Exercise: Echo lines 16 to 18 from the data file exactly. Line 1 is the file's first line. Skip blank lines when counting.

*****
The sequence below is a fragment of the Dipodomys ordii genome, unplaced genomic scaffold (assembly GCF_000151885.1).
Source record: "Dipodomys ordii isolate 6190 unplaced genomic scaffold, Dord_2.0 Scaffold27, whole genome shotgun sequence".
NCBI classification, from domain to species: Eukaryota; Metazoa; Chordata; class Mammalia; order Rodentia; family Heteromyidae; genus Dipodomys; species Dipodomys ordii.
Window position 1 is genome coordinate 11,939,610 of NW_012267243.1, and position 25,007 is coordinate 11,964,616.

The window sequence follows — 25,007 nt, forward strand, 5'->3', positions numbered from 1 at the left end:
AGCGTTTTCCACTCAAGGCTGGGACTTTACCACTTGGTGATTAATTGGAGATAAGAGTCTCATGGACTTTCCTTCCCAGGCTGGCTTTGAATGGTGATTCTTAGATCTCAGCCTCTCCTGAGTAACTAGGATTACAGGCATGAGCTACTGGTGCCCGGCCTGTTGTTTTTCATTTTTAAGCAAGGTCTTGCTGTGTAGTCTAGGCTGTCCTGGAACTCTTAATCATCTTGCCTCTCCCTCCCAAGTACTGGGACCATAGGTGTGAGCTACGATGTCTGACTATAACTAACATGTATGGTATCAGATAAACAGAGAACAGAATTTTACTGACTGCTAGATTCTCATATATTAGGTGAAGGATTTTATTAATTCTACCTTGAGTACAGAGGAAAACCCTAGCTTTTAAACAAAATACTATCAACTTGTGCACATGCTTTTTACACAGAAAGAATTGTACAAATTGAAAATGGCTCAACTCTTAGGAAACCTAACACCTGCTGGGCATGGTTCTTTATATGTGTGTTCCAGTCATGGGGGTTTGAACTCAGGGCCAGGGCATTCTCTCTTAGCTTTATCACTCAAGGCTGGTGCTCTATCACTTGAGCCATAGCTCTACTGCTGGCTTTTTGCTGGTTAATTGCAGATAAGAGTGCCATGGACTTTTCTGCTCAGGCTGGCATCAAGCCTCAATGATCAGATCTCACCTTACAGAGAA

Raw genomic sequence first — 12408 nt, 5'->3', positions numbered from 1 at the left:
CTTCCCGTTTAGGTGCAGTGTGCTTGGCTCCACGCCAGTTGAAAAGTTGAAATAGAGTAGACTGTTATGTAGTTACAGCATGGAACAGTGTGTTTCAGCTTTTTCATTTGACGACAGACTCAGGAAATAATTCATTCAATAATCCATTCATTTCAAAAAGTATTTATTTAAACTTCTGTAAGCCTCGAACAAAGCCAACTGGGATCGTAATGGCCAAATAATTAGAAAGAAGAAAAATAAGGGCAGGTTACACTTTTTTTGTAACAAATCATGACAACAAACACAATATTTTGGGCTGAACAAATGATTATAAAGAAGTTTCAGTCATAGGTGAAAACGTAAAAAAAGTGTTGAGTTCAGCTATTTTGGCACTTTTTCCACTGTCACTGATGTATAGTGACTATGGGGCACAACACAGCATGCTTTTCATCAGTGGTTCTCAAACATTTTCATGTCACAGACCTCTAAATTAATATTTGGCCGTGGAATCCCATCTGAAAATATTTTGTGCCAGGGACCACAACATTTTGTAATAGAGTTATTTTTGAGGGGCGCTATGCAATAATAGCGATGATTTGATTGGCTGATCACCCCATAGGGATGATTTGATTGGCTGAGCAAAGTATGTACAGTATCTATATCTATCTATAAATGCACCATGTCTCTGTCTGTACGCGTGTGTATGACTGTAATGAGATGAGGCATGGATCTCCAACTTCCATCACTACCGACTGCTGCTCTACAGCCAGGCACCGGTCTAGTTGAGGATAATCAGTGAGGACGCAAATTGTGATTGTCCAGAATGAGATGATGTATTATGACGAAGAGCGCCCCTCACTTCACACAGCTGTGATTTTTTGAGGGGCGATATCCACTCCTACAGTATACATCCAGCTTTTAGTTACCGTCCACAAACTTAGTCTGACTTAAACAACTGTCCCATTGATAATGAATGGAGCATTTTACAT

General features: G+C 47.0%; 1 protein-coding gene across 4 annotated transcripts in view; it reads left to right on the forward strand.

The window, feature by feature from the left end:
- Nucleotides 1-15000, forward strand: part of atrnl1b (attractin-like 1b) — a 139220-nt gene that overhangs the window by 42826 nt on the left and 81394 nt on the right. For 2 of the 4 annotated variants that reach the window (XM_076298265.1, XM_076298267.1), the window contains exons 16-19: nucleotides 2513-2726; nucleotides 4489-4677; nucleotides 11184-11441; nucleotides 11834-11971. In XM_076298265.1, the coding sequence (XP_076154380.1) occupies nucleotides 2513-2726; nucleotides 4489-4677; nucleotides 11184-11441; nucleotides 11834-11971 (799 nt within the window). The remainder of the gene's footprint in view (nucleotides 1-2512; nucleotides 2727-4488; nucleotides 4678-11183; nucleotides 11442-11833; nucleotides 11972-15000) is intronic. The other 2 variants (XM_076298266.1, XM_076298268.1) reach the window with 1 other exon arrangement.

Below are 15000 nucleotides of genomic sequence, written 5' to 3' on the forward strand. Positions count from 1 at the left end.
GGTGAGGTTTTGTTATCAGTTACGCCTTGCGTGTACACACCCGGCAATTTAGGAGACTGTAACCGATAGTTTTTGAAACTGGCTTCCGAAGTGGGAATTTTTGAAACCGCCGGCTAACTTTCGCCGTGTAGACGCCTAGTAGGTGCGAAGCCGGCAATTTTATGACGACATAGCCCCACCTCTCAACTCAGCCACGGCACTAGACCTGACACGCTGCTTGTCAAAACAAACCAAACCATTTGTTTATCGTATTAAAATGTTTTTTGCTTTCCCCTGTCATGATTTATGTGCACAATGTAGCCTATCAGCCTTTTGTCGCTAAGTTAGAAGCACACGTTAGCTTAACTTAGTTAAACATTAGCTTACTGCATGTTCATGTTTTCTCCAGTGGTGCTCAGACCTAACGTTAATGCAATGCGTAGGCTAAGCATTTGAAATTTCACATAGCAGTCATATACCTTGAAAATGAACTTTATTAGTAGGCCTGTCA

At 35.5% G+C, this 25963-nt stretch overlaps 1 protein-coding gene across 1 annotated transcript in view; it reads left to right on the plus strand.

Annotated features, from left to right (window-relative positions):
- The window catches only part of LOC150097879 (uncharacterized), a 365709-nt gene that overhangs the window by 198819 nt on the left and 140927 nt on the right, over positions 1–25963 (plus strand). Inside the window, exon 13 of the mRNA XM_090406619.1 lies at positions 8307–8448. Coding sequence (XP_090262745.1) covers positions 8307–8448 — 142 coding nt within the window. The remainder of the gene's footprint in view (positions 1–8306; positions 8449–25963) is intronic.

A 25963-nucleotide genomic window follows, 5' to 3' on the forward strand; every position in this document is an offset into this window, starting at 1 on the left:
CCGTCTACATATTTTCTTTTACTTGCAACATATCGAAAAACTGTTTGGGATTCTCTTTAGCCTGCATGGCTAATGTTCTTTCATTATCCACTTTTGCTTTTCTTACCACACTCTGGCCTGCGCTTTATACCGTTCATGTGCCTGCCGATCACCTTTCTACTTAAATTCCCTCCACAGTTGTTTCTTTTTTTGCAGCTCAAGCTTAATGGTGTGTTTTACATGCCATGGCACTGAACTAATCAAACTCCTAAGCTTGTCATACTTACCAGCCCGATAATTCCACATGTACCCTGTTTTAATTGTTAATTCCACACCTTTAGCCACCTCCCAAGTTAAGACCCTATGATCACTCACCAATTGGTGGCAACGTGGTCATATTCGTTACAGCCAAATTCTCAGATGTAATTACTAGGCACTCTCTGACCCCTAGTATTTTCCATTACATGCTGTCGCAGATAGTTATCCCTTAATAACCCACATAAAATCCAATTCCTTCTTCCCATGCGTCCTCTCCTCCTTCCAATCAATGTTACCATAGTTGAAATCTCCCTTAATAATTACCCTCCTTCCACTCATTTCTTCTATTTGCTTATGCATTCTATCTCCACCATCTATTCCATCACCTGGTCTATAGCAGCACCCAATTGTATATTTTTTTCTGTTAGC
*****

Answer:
- The window catches only part of LOC150097879 (uncharacterized), a 365709-nt gene that overhangs the window by 198819 nt on the left and 140927 nt on the right, over positions 1–25963 (plus strand). Inside the window, exon 13 of the mRNA XM_090406619.1 lies at positions 8307–8448. Coding sequence (XP_090262745.1) covers positions 8307–8448 — 142 coding nt within the window. The remainder of the gene's footprint in view (positions 1–8306; positions 8449–25963) is intronic.

A 25963-nucleotide genomic window follows, 5' to 3' on the forward strand; every position in this document is an offset into this window, starting at 1 on the left:
CCGTCTACATATTTTCTTTTACTTGCAACATATCGAAAAACTGTTTGGGATTCTCTTTAGCCTGCATGGCTAATGTTCTTTCATTATCCACTTTTGCTTTTCTTACCACACTCTGGCCTGCGCTTTATACCGTTCATGTGCCTGCCGATCACCTTTCTACTTAAATTCCCTCCACAGTTGTTTCTTTTTTTGCAGCTCAAGCTTAATGGTGTGTTTTACATGCCATGGCACTGAACTAATCAAACTCCTAAGCTTGTCATACTTACCAGCCCGATAATTCCACATGTACCCTGTTTTAATTGTTAATTCCACACCTTTAGCCACCTCCCAAGTTAAGACCCTATGATCACTCACCAATTGGTGGCAACGTGGTCATATTCGTTACAGCCAAATTCTCAGATGTAATTACTAGGCACTCTCTGACCCCTAGTATTTTCCATTACATGCTGTCGCAGATAGTTATCCCTTAATAACCCACATAAAATCCAATTCCTTCTTCCCATGCGTCCTCTCCTCCTTCCAATCAATGTTACCATAGTTGAAATCTCCCTTAATAATTACCCTCCTTCCACTCATTTCTTCTATTTGCTTATGCATTCTATCTCCACCATCTATTCCATCACCTGGTCTATAGCAGCACCCAATTGTATATTTTTTTCTGTTAGC